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As I understood, the main difference between H-QoS and QoS is the level of category granularity, in which we could apply different QoS tools and policies. For example in simple QoS, just differentiation between services is possible(like different priorities for voice, video, date and so on), but when H-QoS comes in, it will be possible to apply QoS policies to different users, VLANs, maybe logical interfaces and so on.

Is that all about H-QoS? or maybe I'm completely wrong?

  • Did any answer help you? If so, you should accept the answer so that the question doesn't keep popping up forever, looking for an answer. Alternatively, you can provide and accept your own answer. – Ron Maupin Dec 25 '18 at 10:03
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H-QoS allows you to use nested service-policies. For example, in a three-level hierarchical policy, use the service-policy command to apply:

•Bottom-level policy to a middle-level policy

•Middle-level policy to a top-level policy

•Top-level policy to an interface, subinterface, VC, or VLAN

Hierarchical QoS allows you to specify QoS behavior at multiple policy levels, which provides a high degree of granularity in traffic management. A hierarchical policy is a QoS model that enables you to specify QoS behavior at multiple levels of hierarchy. You can use hierarchical policies to:

•Allow a parent class to shape multiple queues in a child policy

•Apply specific policy map actions on the aggregate traffic

•Apply class-specific policy map actions

•Restrict the maximum bandwidth of a virtual circuit (VC) while allowing policing and marking of traffic classes within the VC.

Cisco doc for ASR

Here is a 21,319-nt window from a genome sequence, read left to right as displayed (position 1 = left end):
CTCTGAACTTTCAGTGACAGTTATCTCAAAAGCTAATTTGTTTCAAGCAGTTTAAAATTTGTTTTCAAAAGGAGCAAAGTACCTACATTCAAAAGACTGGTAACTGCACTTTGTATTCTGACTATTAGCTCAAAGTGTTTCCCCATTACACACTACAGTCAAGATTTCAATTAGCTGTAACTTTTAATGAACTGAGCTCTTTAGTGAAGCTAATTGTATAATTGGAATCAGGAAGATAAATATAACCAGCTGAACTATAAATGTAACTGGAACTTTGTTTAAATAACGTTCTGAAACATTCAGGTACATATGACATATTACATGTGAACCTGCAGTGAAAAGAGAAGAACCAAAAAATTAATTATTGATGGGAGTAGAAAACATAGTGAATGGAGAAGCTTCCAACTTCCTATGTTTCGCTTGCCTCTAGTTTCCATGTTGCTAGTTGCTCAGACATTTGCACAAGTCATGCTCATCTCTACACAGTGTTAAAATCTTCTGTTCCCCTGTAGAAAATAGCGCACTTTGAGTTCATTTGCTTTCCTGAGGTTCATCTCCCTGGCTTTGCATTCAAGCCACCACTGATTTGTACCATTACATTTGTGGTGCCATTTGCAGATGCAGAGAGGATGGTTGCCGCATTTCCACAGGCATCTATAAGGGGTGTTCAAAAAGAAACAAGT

Another presentation about HQoS

  • What do you mean by "level"? Could you please give me an example which shows these 3 level of policies? Why don't we separate different services initially and apply simple QoS policies to each of them? ( instead of nested policies) Actually, I can't understand the benefits of H-QoS over QoS! – A.A Nov 21 '18 at 9:55
  • @A.A check links in a bottom of my answers. They contains simple and complex examples. – Andrey Prokhorov Nov 21 '18 at 9:57
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The main difference is that with HQoS, policies are applied bottom-up in hierarchical order, rather than being applied independently at different levels.

Let's take a simplified two-level example with subscriber-level and VLAN-level, where there are multiple subscribers per VLAN, with data rate limits for each. Suppose all subscriber traffic exceeds the VLAN limit by 2%, but two of the subscribers exceed their subscriber limits by 10%.

If we apply the VLAN limit to all traffic without considering the per-customer limit, we'd drop 2% of all traffic on the VLAN. Yet if we had applied the per-subscriber limit first and only consider non-dropped traffic for the per-VLAN limit, we might end up being below the per-VLAN limit and not have to drop any other customer traffic at all. So, well-behaved subscribers could be punished for the behavior of the oversubscribers, which is not what we want.

With non-hierarchical QoS, you get no guarantees about the order, and in many implementations there would be no order at all: both levels would be applied independently and concurrently, so not only would you end up with lower throughput than the VLAN limit, but the two oversubscribing customers would get less than their traffic limit.

With HQoS, each oversubscribed customer gets 10% dropped, and every customer (including these two) get an equal percentage dropped as necessary to bring the rest of the traffic under the per-VLAN limit.

With an implementation that applies QoS at different levels concurrently, all customers would have 2% of traffic dropped. In addition, the oversubscribed customers would have 10% of their traffic dropped. Some packets would be marked for dropping by both limiters, so the total drops for these customers would be just under 12% (actually 10% + 2 % - (10% * 2%)).

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